British Prime Minister Boris Johnson's plan to suspend parliament has been met with protests, as well as pledges by opposition parties to fight the move.
Yesterday, the Queen approved the plan to suspend parliament in the week beginning September 9th until October 14th.
Mr Johnson has insisted it's simply to allow for a new 'Queen's speech' - a traditional event which details the legislative agenda of a new government.
However, the suspension will significantly reduce parliamentary sitting time in the lead-up to the planned Brexit date of October 31st.
In particular, it has raised fears among no-deal opponents that it could impact their time to introduce legislation aiming to block a hard exit from the EU - a suggestion Mr Johnson has claimed is "completely untrue".
Mr Johnson has repeatedly claimed that he still aims to strike a deal with the EU; however, he also insists that in order for this to happen the Brexit border backstop must be removed from the deal.
The EU has consistently warned that the backstop must remain unless and until an alternative that provides the same level of protection against the return of border infrastructure to Ireland.
In a tweet this afternoon, the EUs chief Brexit negotiator Michel Barnier said it is the EUs responsibility to protect the "conditions for peace and stability on the island of Ireland."
PM @BorisJohnson has said that the UK will leave the EU on 31 Oct. In all circumstances, the EU will continue to protect the interests of its citizens and companies, as well as the conditions for peace and stability on the island of Ireland. It is our duty & our responsibility.
— Michel Barnier (@MichelBarnier) August 29, 2019
The decision to 'prorogue' parliament for several weeks has been widely described as 'undemocratic', with House of Commons Speaker John Bercow calling it a "constitutional outrage".
A number of Conservative rebels - including former chancellor Philip Hammond - are among those who've publicly opposed the move.
Scottish Conservative leader Ruth Davidson quit her role this morning citing family reasons - but acknowledged she has "not hidden the conflict I have felt over Brexit."
This afternoon, Labour leader Jeremy Corbyn said he would move to prevent the suspension in Parliament next week.
"What we are going to do is try to politically stop him on Tuesday with a Parliamentary process in order to legislate to prevent a no-deal Brexit," he said.
"And also to legislate to try and prevent him shutting down Parliament during this absolutely crucial period.
Yesterday evening, thousands of people took to the streets in London and around the UK in opposition to the government's plan.
In London, demonstrators gathered outside Westminster and Downing Street - with activists pledging that the hastily arranged efforts were 'just the beginning'.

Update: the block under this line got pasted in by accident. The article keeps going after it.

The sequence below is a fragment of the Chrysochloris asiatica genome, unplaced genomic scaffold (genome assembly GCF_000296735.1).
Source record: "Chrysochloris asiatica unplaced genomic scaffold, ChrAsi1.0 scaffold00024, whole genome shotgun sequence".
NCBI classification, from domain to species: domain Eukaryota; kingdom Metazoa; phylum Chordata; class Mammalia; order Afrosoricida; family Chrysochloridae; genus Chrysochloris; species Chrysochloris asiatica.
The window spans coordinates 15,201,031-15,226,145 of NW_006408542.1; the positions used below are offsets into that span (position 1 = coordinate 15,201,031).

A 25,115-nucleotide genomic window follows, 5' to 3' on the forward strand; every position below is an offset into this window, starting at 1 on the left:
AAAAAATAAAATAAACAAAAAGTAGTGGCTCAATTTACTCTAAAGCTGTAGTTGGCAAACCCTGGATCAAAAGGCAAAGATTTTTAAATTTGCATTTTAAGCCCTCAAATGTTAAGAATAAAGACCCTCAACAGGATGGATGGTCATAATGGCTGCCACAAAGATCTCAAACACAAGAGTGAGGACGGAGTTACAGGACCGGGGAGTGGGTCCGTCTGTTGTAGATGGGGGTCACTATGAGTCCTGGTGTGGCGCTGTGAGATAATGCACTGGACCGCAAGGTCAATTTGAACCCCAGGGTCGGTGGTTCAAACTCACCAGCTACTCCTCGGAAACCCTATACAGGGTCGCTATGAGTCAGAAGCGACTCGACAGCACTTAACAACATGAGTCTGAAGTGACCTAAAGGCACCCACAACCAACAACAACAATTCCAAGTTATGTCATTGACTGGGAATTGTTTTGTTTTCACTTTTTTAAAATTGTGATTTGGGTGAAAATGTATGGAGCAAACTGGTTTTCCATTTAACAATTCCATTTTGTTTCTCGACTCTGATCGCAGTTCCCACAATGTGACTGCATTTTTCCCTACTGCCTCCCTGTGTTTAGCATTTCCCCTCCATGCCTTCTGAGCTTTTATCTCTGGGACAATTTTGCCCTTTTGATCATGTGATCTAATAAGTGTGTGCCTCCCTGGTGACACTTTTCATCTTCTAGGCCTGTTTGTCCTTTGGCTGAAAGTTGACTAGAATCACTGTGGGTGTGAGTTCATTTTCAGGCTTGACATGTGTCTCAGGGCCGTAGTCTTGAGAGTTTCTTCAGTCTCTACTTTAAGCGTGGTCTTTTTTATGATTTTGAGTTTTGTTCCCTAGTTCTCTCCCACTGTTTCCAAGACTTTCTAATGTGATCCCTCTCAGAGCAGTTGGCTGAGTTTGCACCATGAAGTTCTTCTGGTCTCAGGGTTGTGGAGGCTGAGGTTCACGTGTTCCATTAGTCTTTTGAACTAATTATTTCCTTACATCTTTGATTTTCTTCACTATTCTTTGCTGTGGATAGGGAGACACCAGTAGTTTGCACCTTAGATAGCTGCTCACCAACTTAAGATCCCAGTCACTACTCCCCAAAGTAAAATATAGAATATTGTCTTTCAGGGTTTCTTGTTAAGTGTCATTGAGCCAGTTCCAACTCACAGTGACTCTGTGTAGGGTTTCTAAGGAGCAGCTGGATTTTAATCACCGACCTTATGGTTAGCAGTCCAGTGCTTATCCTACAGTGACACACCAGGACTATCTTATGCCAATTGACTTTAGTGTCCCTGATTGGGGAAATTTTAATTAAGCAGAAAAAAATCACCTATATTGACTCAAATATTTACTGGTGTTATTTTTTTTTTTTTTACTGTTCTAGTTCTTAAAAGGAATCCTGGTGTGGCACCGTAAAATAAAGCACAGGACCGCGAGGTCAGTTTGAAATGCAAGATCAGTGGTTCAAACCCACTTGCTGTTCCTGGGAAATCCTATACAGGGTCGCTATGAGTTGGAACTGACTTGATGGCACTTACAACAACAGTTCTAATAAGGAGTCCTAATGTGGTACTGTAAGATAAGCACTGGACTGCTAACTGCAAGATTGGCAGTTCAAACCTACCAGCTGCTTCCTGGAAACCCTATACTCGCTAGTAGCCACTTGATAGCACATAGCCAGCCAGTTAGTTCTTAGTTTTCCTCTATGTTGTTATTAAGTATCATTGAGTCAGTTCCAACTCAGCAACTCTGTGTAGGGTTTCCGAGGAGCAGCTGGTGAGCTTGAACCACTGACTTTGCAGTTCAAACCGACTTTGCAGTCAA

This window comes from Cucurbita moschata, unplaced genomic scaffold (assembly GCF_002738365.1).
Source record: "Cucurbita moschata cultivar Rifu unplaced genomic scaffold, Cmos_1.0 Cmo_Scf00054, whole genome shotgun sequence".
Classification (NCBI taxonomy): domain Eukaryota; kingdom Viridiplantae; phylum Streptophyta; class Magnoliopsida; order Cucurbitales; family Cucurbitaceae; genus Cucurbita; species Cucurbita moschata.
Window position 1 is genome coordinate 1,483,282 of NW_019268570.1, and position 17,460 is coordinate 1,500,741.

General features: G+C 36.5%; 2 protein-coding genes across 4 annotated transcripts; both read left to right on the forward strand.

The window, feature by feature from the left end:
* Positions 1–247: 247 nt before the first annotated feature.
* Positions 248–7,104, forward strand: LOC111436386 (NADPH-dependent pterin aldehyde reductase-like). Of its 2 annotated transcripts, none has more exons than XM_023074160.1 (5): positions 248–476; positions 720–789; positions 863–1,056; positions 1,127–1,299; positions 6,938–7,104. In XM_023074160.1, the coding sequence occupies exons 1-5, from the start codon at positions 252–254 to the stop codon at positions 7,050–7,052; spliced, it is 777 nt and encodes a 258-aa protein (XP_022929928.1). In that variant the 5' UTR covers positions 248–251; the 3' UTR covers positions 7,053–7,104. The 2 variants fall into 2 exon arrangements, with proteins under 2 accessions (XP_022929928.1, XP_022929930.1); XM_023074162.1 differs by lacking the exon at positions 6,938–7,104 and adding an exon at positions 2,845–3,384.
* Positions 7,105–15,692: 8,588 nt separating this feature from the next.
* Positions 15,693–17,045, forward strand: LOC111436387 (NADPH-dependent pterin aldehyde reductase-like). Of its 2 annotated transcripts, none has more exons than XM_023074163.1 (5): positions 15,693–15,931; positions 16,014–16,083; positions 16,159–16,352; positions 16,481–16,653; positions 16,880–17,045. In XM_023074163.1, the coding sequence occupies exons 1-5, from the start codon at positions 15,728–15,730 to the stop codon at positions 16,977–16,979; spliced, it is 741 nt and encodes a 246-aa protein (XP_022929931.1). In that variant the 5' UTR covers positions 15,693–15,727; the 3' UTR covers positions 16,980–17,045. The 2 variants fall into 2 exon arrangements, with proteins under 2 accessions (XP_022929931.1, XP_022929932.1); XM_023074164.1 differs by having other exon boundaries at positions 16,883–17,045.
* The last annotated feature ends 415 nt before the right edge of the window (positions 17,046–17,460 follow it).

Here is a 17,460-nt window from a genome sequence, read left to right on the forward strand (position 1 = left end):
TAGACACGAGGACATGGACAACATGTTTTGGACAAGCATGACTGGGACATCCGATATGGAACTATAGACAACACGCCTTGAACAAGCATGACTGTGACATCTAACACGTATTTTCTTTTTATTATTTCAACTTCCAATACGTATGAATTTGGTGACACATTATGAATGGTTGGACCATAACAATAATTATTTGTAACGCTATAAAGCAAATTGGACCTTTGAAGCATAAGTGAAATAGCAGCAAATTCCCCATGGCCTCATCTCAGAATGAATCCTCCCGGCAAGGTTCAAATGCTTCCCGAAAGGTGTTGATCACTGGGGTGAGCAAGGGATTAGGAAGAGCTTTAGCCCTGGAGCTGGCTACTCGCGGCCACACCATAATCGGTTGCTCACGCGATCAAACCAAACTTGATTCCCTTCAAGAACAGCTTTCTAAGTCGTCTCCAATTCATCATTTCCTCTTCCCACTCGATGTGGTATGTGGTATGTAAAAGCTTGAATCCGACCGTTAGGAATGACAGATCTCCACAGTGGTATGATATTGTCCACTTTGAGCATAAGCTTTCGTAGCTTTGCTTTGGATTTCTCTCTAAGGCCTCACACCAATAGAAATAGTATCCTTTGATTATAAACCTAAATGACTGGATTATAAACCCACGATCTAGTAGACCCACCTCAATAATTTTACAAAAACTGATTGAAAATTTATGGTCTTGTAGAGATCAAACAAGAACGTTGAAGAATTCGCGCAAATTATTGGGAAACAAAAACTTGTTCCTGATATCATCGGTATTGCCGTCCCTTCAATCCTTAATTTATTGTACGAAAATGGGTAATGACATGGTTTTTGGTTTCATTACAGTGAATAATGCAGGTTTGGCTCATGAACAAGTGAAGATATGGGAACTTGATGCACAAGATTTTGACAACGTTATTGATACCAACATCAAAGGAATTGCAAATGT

Meanwhile, a parliamentary petition opposing the planned proroguing has reached more than 1.16 million signatures in less than 24 hours.
'No constitutional crisis'
Amid the backlash, senior Tories have been moving to defend Mr Johnson's move.
The hardline Brexiteer and House of Commons leader Jacob Rees-Mogg suggested Mr Johnson was simply "respecting the will of the voters" who backed Brexit in 2016.
Writing in The Telegraph, he argued: “There is no constitutional crisis except that caused by those who voted for the referendum, then supported the use of Article 50 and backed the Withdrawal Act.
Opposition parties have pledged to fight Mr Johnson's move, with Labour leader Jeremy Corbyn saying "we're doing everything we can to stop Boris Johnson's smash and grab against our democracy".
Legal challenges are also expected, with a number of pro-Remain MPs confirming they've requested an immediate hearing in the Scottish courts.
Don’t panic! We have asked the Scottish court for a hearing tomorrow on the legality of this purported suspension of Parliament & we’re confident we’ll be heard this week #NoDeal #Brexit #Prorogation #Cherrycase pic.twitter.com/Q1UvA7EJjl
— Joanna Cherry QC (@joannaccherry) August 28, 2019
Lawyers for campaigner Gina Miller have also confirmed they're seeking a judicial review in the UK's high court.
Meanwhile, Raymond McCord, a victim's rights campaigner in the North, has launched a third legal bid in Belfast, arguing that a no-deal Brexit would breach the Good Friday Agreement.
Northern Ireland's Lord Chief Justice Declan Norman presided over a 20-minute urgent hearing this morning, instructing both parties in the dispute to return with “expanded arguments” tomorrow.
Lawyers said they are seeking an urgent injunction to compel Mr Johnson to reverse his advice to Queen Elizabeth II to prorogue Parliament.